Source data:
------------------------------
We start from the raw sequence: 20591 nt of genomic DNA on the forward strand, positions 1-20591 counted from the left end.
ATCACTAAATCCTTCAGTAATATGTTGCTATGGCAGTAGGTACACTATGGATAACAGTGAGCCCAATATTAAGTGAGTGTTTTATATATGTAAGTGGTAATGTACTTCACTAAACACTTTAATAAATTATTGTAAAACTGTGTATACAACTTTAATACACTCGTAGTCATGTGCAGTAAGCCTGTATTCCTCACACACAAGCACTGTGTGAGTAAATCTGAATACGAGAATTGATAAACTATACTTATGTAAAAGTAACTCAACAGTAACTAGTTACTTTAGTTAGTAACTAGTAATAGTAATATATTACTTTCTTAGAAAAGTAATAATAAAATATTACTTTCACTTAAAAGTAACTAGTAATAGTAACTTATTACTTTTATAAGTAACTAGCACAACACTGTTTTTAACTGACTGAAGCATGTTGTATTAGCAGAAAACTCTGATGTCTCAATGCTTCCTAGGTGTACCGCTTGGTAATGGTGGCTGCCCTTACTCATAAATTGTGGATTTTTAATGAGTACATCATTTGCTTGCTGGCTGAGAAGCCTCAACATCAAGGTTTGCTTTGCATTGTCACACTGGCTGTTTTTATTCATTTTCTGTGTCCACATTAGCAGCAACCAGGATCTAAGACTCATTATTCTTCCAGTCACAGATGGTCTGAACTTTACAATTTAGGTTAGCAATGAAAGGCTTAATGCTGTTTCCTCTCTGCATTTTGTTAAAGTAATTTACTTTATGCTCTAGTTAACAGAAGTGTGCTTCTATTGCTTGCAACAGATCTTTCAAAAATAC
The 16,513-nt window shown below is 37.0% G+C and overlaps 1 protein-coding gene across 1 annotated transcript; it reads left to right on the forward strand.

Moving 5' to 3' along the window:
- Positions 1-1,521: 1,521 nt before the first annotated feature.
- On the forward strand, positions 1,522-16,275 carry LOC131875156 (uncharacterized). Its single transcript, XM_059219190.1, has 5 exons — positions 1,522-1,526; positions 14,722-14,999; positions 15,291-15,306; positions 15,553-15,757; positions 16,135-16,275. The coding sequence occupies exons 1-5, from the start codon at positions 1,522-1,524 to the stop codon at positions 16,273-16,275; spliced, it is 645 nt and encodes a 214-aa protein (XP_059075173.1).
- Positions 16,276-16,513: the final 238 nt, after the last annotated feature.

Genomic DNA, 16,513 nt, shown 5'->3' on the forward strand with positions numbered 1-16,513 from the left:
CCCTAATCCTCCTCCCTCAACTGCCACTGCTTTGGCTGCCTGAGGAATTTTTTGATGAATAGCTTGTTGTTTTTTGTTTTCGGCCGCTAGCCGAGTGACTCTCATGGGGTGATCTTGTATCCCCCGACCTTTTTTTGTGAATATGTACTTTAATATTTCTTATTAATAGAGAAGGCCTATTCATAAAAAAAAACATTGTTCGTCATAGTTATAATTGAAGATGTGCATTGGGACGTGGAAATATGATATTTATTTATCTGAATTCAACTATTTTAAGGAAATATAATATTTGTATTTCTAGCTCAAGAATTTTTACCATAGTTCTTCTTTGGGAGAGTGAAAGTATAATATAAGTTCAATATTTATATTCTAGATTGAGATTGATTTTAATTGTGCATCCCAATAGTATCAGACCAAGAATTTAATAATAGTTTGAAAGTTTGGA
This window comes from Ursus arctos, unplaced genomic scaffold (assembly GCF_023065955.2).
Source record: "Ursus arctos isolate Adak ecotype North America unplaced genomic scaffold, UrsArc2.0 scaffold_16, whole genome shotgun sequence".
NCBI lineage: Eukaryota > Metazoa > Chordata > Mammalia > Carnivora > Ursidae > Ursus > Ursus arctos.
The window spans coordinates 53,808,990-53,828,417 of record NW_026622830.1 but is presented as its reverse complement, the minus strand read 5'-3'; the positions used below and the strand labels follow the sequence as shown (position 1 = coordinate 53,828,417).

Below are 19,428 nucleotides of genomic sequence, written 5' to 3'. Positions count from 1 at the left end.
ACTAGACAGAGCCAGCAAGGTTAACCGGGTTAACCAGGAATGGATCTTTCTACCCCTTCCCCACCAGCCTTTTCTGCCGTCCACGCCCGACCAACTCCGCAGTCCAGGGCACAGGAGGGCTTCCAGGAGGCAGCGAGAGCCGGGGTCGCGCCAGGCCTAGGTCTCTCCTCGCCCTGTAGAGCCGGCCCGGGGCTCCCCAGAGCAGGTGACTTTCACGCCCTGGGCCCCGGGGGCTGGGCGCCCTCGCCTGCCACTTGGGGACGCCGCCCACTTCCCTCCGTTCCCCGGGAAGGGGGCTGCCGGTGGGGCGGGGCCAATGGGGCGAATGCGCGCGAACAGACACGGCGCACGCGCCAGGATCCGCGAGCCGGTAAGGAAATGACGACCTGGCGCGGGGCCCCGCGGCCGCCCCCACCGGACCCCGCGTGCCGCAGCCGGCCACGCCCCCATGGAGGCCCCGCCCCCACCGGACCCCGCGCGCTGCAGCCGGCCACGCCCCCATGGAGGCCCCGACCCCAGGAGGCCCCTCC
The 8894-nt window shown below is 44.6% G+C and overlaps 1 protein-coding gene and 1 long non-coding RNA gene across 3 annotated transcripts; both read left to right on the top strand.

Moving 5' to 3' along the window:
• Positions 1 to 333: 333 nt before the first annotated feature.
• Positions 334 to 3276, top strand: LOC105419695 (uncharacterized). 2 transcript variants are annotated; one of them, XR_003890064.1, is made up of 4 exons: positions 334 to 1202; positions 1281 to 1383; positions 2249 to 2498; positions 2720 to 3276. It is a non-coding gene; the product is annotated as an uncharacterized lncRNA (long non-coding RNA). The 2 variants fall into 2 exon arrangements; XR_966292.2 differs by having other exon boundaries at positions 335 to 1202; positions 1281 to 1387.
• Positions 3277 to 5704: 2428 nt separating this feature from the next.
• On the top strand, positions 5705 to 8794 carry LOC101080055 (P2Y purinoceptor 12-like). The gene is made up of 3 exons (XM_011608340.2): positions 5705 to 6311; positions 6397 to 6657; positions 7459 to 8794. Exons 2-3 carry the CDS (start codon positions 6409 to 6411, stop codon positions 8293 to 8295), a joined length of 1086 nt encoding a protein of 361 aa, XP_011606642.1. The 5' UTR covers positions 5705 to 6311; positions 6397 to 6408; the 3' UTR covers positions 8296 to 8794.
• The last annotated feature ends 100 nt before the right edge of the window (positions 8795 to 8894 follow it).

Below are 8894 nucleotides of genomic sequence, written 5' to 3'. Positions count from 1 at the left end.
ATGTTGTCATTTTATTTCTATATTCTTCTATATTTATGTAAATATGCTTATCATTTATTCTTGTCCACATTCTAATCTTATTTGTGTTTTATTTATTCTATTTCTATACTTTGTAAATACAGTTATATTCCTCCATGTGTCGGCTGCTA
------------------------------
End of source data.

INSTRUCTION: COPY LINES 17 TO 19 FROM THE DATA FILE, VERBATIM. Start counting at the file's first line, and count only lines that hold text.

Moving 5' to 3' along the window:
• Positions 1 to 333: 333 nt before the first annotated feature.
• Positions 334 to 3276, top strand: LOC105419695 (uncharacterized). 2 transcript variants are annotated; one of them, XR_003890064.1, is made up of 4 exons: positions 334 to 1202; positions 1281 to 1383; positions 2249 to 2498; positions 2720 to 3276. It is a non-coding gene; the product is annotated as an uncharacterized lncRNA (long non-coding RNA). The 2 variants fall into 2 exon arrangements; XR_966292.2 differs by having other exon boundaries at positions 335 to 1202; positions 1281 to 1387.